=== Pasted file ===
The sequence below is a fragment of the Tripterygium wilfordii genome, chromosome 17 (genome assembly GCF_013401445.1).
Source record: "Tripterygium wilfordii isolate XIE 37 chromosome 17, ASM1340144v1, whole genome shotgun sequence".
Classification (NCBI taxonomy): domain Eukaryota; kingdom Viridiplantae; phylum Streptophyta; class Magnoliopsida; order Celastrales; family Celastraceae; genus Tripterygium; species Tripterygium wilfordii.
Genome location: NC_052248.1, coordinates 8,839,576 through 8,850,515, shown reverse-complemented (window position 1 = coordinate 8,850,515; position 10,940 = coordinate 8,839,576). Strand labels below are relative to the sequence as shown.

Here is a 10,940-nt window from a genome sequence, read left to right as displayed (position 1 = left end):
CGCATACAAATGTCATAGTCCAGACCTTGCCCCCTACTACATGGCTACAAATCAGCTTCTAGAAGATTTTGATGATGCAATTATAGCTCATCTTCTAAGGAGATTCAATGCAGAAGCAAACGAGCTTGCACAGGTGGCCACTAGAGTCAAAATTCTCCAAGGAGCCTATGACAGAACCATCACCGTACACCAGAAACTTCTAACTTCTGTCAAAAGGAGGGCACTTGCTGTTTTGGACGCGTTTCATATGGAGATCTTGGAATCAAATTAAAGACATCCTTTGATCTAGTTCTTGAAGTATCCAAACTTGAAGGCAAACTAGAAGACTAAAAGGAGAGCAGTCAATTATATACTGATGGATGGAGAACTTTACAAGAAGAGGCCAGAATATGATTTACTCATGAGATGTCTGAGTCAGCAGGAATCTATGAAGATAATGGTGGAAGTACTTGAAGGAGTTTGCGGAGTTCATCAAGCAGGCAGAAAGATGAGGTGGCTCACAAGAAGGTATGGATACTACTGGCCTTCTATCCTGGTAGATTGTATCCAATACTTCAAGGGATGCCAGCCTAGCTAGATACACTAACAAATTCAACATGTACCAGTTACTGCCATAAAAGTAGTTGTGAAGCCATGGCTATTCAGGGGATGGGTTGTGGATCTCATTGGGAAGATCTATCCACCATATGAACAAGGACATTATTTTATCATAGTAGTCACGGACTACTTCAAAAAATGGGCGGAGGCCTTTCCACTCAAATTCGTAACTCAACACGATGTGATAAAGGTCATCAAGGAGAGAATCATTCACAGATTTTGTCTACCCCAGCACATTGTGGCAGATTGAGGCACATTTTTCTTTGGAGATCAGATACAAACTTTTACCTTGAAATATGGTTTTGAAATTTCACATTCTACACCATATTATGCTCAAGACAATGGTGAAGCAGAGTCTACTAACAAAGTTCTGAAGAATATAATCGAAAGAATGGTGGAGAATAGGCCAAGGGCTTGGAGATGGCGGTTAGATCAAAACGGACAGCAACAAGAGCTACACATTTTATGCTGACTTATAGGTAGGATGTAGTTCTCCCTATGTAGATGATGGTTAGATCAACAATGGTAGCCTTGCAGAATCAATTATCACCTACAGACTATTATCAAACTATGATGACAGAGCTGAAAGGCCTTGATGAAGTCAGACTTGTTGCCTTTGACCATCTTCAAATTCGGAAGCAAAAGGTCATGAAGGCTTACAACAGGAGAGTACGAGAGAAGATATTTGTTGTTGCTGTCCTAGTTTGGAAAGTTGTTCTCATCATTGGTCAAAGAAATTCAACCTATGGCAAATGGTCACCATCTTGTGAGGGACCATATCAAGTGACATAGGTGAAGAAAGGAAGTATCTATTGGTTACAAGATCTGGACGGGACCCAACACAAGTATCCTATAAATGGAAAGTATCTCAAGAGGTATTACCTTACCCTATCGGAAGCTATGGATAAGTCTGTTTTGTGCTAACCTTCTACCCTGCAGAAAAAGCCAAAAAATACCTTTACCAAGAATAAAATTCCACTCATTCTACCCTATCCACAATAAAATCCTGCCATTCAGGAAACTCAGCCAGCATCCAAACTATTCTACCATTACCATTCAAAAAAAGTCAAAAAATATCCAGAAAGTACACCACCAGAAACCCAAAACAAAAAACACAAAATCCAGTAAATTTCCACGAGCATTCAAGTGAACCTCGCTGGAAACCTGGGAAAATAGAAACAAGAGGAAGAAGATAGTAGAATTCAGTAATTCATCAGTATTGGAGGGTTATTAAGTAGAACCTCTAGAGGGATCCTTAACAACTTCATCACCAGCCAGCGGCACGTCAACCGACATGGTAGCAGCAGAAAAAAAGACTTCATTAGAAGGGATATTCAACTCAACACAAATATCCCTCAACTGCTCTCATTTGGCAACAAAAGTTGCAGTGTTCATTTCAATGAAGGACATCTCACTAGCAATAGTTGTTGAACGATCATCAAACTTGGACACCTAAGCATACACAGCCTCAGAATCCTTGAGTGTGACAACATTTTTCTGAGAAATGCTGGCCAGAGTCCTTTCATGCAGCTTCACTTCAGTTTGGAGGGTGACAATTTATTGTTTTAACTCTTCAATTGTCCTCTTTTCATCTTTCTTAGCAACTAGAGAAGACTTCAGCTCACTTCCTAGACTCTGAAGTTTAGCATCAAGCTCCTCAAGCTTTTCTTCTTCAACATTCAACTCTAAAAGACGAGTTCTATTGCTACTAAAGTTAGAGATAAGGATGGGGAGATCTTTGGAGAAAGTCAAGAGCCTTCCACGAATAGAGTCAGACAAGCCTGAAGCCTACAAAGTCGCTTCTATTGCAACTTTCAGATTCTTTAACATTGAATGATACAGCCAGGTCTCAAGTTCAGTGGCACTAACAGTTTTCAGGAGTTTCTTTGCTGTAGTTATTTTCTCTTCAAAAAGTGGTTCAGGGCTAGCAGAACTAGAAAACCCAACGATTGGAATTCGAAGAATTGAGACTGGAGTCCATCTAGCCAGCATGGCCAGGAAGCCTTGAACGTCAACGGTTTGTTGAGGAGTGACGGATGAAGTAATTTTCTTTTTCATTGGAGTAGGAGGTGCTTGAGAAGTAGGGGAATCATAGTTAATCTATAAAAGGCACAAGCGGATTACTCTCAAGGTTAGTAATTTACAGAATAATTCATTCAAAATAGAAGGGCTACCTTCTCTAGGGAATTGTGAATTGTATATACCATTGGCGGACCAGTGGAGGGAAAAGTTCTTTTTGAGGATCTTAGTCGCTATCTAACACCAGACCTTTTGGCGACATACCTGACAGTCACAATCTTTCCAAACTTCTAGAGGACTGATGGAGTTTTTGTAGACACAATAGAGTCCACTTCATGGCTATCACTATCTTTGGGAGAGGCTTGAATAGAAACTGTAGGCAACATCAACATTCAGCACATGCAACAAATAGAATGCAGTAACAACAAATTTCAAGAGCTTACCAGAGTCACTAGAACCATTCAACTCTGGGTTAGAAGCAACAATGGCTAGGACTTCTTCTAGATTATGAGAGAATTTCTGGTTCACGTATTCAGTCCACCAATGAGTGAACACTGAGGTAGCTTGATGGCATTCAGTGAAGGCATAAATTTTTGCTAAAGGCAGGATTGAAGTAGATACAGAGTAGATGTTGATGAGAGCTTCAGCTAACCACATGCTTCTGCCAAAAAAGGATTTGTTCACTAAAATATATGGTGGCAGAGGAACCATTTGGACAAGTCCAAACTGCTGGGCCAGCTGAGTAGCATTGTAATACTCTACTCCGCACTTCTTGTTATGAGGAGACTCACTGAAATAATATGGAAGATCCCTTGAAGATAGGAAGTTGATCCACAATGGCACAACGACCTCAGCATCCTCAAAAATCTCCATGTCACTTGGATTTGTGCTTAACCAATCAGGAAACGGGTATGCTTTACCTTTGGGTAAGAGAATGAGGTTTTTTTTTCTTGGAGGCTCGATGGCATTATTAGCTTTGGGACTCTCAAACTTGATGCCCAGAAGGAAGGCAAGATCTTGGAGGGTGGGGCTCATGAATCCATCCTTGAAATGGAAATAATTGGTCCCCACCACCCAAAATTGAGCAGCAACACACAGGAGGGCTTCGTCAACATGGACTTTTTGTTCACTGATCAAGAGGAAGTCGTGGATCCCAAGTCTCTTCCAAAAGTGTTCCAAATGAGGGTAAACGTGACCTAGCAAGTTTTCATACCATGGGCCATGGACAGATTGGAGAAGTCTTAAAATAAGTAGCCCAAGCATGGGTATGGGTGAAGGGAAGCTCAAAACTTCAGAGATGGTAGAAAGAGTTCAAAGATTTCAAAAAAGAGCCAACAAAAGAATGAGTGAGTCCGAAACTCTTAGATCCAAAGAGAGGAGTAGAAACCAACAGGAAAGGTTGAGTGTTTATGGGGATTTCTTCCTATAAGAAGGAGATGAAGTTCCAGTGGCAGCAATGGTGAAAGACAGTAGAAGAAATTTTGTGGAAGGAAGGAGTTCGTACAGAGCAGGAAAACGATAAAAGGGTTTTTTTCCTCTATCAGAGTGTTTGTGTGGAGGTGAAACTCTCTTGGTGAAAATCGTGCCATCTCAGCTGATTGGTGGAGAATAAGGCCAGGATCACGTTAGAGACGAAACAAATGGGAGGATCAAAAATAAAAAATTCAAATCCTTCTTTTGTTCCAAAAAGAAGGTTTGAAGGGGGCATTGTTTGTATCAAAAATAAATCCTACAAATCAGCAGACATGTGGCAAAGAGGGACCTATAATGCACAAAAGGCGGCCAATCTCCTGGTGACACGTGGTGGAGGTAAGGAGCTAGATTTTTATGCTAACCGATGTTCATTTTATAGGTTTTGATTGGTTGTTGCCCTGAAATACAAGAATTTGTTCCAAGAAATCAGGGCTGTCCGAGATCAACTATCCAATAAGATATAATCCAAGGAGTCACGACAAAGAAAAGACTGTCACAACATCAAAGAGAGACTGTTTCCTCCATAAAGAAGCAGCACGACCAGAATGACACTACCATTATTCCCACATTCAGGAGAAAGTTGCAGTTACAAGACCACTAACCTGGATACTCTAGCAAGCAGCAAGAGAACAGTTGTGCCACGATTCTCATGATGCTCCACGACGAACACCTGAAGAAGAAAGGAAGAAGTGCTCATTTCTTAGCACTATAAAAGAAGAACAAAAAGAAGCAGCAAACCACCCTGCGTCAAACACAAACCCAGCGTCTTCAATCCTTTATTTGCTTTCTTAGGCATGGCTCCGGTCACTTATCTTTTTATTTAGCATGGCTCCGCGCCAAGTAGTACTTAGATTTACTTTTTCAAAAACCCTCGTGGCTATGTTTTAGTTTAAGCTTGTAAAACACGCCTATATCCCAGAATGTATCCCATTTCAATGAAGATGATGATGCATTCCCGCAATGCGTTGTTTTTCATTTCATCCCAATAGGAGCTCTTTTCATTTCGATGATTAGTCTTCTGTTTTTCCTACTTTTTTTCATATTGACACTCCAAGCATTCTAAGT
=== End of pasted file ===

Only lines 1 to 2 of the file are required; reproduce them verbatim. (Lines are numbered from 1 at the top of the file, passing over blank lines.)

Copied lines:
The sequence below is a fragment of the Tripterygium wilfordii genome, chromosome 17 (genome assembly GCF_013401445.1).
Source record: "Tripterygium wilfordii isolate XIE 37 chromosome 17, ASM1340144v1, whole genome shotgun sequence".